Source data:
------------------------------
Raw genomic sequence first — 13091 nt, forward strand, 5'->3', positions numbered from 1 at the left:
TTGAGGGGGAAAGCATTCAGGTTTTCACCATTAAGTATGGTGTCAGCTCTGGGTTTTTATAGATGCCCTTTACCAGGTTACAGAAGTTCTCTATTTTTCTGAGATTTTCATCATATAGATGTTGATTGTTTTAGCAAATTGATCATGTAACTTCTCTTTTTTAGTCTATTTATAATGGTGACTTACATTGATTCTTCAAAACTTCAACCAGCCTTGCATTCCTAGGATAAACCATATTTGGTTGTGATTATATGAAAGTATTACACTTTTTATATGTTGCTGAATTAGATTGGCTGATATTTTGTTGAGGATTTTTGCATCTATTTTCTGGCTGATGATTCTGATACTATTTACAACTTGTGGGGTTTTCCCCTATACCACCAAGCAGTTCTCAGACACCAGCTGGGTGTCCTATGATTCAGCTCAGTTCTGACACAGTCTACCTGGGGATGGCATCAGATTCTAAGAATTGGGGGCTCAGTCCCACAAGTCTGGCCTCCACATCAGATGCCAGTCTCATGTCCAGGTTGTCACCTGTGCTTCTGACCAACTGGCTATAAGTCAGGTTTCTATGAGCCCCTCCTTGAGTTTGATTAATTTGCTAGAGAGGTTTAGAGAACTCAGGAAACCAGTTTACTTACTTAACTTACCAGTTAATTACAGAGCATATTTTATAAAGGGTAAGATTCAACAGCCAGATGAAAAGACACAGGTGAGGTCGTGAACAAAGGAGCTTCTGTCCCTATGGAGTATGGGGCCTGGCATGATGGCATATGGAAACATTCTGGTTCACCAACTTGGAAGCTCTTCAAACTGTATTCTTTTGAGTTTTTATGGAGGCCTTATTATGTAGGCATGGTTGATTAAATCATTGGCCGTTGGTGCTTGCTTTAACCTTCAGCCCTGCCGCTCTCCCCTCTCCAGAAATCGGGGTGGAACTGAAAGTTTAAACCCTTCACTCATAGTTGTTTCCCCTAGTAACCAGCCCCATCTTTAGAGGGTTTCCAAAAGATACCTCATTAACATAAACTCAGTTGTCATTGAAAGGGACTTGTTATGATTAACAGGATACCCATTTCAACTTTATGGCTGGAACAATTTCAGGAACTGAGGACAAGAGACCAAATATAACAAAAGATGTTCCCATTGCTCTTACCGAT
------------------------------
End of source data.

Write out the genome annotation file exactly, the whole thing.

Raw genomic sequence first — 13091 nt, forward strand, 5'->3', positions numbered from 1 at the left:
TTGAGGGGGAAAGCATTCAGGTTTTCACCATTAAGTATGGTGTCAGCTCTGGGTTTTTATAGATGCCCTTTACCAGGTTACAGAAGTTCTCTATTTTTCTGAGATTTTCATCATATAGATGTTGATTGTTTTAGCAAATTGATCATGTAACTTCTCTTTTTTAGTCTATTTATAATGGTGACTTACATTGATTCTTCAAAACTTCAACCAGCCTTGCATTCCTAGGATAAACCATATTTGGTTGTGATTATATGAAAGTATTACACTTTTTATATGTTGCTGAATTAGATTGGCTGATATTTTGTTGAGGATTTTTGCATCTATTTTCTGGCTGATGATTCTGATACTATTTACAACTTGTGGGGTTTTCCCCTATACCACCAAGCAGTTCTCAGACACCAGCTGGGTGTCCTATGATTCAGCTCAGTTCTGACACAGTCTACCTGGGGATGGCATCAGATTCTAAGAATTGGGGGCTCAGTCCCACAAGTCTGGCCTCCACATCAGATGCCAGTCTCATGTCCAGGTTGTCACCTGTGCTTCTGACCAACTGGCTATAAGTCAGGTTTCTATGAGCCCCTCCTTGAGTTTGATTAATTTGCTAGAGAGGTTTAGAGAACTCAGGAAACCAGTTTACTTACTTAACTTACCAGTTAATTACAGAGCATATTTTATAAAGGGTAAGATTCAACAGCCAGATGAAAAGACACAGGTGAGGTCGTGAACAAAGGAGCTTCTGTCCCTATGGAGTATGGGGCCTGGCATGATGGCATATGGAAACATTCTGGTTCACCAACTTGGAAGCTCTTCAAACTGTATTCTTTTGAGTTTTTATGGAGGCCTTATTATGTAGGCATGGTTGATTAAATCATTGGCCGTTGGTGCTTGCTTTAACCTTCAGCCCTGCCGCTCTCCCCTCTCCAGAAATCGGGGTGGAACTGAAAGTTTAAACCCTTCACTCATAGTTGTTTCCCCTAGTAACCAGCCCCATCTTTAGAGGGTTTCCAAAAGATACCTCATTAACATAAACTCAGTTGTCATTGAAAGGGACTTGTTATGATTAACAGGATACCCATTTCAACTTTATGGCTGGAACAATTTCAGGAACTGAGGACAAGAGACCAAATATAACAAAAGATGTTCCCATTGCTCTTACCGAT